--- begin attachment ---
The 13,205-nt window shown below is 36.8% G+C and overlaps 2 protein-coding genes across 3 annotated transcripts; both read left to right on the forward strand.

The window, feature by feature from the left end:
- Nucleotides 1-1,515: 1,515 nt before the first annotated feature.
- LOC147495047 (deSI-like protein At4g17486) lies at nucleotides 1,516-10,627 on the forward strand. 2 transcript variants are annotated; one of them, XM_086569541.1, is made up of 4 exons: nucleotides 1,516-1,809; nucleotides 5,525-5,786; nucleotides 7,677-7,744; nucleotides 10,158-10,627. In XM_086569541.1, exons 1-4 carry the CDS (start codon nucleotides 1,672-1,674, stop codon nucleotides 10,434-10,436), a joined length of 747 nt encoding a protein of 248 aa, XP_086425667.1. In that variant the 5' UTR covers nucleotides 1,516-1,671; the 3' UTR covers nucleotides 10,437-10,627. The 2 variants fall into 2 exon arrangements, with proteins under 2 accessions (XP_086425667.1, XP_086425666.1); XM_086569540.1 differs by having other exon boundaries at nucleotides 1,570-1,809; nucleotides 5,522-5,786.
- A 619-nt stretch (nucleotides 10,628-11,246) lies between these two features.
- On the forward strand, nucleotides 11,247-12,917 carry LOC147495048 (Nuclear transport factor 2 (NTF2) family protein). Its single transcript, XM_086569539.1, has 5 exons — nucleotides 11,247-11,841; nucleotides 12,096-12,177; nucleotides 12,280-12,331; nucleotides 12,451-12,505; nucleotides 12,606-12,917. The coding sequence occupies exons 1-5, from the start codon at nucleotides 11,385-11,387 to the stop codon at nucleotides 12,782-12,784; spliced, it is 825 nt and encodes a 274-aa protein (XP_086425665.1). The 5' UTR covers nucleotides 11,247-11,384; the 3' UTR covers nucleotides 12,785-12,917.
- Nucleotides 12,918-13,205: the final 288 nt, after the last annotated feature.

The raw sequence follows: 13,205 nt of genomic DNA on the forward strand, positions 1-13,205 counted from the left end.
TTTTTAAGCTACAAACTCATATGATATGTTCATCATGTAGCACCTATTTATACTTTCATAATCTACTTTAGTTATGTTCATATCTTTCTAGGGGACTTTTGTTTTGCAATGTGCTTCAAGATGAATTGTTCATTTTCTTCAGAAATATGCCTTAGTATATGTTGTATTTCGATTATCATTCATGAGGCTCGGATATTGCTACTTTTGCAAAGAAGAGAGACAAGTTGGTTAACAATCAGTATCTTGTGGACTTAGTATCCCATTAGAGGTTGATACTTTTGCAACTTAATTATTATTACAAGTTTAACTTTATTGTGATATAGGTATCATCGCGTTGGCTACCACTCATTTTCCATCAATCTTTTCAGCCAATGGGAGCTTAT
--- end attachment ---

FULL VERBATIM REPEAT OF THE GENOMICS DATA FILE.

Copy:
The 13,205-nt window shown below is 36.8% G+C and overlaps 2 protein-coding genes across 3 annotated transcripts; both read left to right on the forward strand.

The window, feature by feature from the left end:
- Nucleotides 1-1,515: 1,515 nt before the first annotated feature.
- LOC147495047 (deSI-like protein At4g17486) lies at nucleotides 1,516-10,627 on the forward strand. 2 transcript variants are annotated; one of them, XM_086569541.1, is made up of 4 exons: nucleotides 1,516-1,809; nucleotides 5,525-5,786; nucleotides 7,677-7,744; nucleotides 10,158-10,627. In XM_086569541.1, exons 1-4 carry the CDS (start codon nucleotides 1,672-1,674, stop codon nucleotides 10,434-10,436), a joined length of 747 nt encoding a protein of 248 aa, XP_086425667.1. In that variant the 5' UTR covers nucleotides 1,516-1,671; the 3' UTR covers nucleotides 10,437-10,627. The 2 variants fall into 2 exon arrangements, with proteins under 2 accessions (XP_086425667.1, XP_086425666.1); XM_086569540.1 differs by having other exon boundaries at nucleotides 1,570-1,809; nucleotides 5,522-5,786.
- A 619-nt stretch (nucleotides 10,628-11,246) lies between these two features.
- On the forward strand, nucleotides 11,247-12,917 carry LOC147495048 (Nuclear transport factor 2 (NTF2) family protein). Its single transcript, XM_086569539.1, has 5 exons — nucleotides 11,247-11,841; nucleotides 12,096-12,177; nucleotides 12,280-12,331; nucleotides 12,451-12,505; nucleotides 12,606-12,917. The coding sequence occupies exons 1-5, from the start codon at nucleotides 11,385-11,387 to the stop codon at nucleotides 12,782-12,784; spliced, it is 825 nt and encodes a 274-aa protein (XP_086425665.1). The 5' UTR covers nucleotides 11,247-11,384; the 3' UTR covers nucleotides 12,785-12,917.
- Nucleotides 12,918-13,205: the final 288 nt, after the last annotated feature.

The raw sequence follows: 13,205 nt of genomic DNA on the forward strand, positions 1-13,205 counted from the left end.
TTTTTAAGCTACAAACTCATATGATATGTTCATCATGTAGCACCTATTTATACTTTCATAATCTACTTTAGTTATGTTCATATCTTTCTAGGGGACTTTTGTTTTGCAATGTGCTTCAAGATGAATTGTTCATTTTCTTCAGAAATATGCCTTAGTATATGTTGTATTTCGATTATCATTCATGAGGCTCGGATATTGCTACTTTTGCAAAGAAGAGAGACAAGTTGGTTAACAATCAGTATCTTGTGGACTTAGTATCCCATTAGAGGTTGATACTTTTGCAACTTAATTATTATTACAAGTTTAACTTTATTGTGATATAGGTATCATCGCGTTGGCTACCACTCATTTTCCATCAATCTTTTCAGCCAATGGGAGCTTAT